Throughout the entire exercise, the shins should remain relatively unmoving, with the ankle and foot being the main source of dynamic motion. Ideally, the entire exercise is performed with the ball of the foot staying completely stationary.

Movement of the shin – either by rolling it in a specific direction or “helping” the weight up by extending the knee forward – can take much of the training stimulus away from the calves, instead shifting it towards the quadriceps muscles.

If the lifter is moving their shin so as to move their foot or otherwise shorten the range of motion, it is possible that they possess poor ankle mobility, or that they could be attempting to perform the exercise with too much weight for their calf muscles alone to handle.

In the former case, the addition of ankle and foot mobility work is the best solution. In the latter, reducing the weight and focusing on slow and high-quality repetitions is the better choice.

Using Excessive Weight

Though it may seem obvious, performing seated calf raises with an excessive amount of weight can easily lead to a breakdown in form and eventual development of injuries.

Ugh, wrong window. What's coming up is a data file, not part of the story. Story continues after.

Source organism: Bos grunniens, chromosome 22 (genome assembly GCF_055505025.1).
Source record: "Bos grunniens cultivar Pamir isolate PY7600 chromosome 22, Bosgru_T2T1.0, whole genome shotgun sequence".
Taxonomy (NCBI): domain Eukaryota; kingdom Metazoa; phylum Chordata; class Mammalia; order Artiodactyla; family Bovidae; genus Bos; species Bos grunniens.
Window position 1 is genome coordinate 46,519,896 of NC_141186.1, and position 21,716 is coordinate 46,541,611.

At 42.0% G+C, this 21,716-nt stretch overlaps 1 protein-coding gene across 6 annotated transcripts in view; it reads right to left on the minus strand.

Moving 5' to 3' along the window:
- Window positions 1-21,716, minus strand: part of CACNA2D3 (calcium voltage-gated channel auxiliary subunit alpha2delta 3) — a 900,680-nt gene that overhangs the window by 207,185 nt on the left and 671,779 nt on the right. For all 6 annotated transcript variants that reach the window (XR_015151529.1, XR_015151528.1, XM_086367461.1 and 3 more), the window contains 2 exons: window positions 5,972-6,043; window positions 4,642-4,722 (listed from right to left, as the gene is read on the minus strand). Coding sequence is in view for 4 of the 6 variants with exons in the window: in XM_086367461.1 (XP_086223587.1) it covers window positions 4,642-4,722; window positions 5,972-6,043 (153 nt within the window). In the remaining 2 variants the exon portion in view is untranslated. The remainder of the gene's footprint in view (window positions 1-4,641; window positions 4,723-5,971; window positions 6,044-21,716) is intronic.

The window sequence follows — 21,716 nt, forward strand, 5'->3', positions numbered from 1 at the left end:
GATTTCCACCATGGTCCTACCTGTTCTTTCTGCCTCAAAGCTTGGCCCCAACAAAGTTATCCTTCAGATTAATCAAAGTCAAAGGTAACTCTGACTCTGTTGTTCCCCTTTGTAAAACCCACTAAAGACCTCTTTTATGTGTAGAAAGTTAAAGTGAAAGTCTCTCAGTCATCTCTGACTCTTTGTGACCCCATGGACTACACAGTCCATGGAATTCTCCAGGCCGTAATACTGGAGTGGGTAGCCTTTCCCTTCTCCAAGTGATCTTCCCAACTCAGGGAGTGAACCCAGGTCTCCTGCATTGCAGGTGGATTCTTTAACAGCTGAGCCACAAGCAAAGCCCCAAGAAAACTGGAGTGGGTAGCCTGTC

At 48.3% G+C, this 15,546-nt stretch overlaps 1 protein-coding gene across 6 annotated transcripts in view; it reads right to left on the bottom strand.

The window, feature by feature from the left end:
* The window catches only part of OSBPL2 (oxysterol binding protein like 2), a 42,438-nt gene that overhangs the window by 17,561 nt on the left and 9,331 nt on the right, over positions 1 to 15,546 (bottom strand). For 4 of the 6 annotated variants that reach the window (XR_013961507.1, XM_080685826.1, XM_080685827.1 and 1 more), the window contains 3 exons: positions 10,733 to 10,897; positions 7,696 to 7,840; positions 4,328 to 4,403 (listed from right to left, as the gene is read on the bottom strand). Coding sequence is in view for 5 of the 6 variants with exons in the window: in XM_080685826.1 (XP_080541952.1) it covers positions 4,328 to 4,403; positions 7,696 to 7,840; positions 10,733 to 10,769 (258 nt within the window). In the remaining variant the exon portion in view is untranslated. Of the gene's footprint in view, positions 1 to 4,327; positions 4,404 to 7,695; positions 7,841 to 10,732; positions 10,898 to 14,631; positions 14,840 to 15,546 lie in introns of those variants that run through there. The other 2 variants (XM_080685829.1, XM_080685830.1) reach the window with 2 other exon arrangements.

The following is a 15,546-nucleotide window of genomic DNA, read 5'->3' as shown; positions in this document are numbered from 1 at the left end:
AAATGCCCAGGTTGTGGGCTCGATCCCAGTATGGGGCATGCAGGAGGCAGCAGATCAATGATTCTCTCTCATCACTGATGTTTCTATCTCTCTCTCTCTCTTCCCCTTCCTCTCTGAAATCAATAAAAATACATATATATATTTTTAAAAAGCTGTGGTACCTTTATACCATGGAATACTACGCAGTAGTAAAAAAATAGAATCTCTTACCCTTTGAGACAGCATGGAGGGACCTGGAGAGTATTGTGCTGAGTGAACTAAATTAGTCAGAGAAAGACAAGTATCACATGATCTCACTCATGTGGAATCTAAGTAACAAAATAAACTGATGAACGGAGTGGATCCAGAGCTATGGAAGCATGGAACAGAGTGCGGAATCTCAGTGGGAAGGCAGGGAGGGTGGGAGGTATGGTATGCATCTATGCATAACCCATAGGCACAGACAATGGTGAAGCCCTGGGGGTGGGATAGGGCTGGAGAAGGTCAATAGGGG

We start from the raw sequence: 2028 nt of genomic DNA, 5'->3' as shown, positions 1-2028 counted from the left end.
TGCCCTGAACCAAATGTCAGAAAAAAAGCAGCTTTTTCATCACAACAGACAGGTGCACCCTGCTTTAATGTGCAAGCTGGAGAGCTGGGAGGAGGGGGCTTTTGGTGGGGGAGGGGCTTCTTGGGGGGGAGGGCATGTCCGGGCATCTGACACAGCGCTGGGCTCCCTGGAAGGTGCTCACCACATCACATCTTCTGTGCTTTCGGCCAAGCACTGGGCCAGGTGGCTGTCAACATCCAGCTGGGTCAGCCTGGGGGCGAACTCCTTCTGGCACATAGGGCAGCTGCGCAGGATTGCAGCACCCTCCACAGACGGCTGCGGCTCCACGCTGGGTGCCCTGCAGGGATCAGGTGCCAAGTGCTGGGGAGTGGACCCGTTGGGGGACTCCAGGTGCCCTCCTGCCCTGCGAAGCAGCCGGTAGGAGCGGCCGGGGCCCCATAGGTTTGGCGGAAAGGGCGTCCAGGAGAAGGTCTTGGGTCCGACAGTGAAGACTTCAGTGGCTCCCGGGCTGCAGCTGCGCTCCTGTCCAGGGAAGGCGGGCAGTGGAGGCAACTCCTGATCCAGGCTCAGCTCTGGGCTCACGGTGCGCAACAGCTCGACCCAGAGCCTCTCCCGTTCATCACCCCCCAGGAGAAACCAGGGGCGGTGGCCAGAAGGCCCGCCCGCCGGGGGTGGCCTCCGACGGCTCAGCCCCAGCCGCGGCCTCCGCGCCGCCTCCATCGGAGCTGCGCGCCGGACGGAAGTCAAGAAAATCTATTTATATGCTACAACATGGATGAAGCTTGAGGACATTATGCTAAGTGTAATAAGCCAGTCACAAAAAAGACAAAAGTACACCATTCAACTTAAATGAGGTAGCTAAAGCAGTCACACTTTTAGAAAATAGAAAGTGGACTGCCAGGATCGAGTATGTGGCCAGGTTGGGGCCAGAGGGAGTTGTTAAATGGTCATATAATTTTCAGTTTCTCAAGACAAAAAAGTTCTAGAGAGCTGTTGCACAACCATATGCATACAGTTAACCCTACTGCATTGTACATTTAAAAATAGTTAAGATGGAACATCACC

In particular, it is possible to tear the many tendons of the ankles and feet if the lifter is attempting to calf raise more than they are able – a potentially life-altering danger that should be avoided at all costs.

The seated calf raise should be performed with only a moderate amount of weight at most, ideally an amount that allows for at least 15 consecutive repetitions performed with correct form. 

The calf muscles are clinically established to respond far better to high volume sets, rather than significant amounts of weight, and as such lifters will find that avoiding lifting too much weight will not only help them avoid injuries but also speed the development of their calves.

Performing Repetitions Too Quickly

Just as how using too much weight can put the lifter at risk of injury, so too can rushing through repetitions affect the quality of their training.

Time under tension is a well-established concept in resistance training where – when muscles are contracted against resistance over a lengthy period of time, they will later undergo hypertrophy in a manner that a shorter length of time will not achieve.

Keeping this in mind, we can see how performing seated calf raises too quickly can sabotage a lifter’s development. For the best possible results from the exercise, each repetition should be performed in a slow and controlled manner.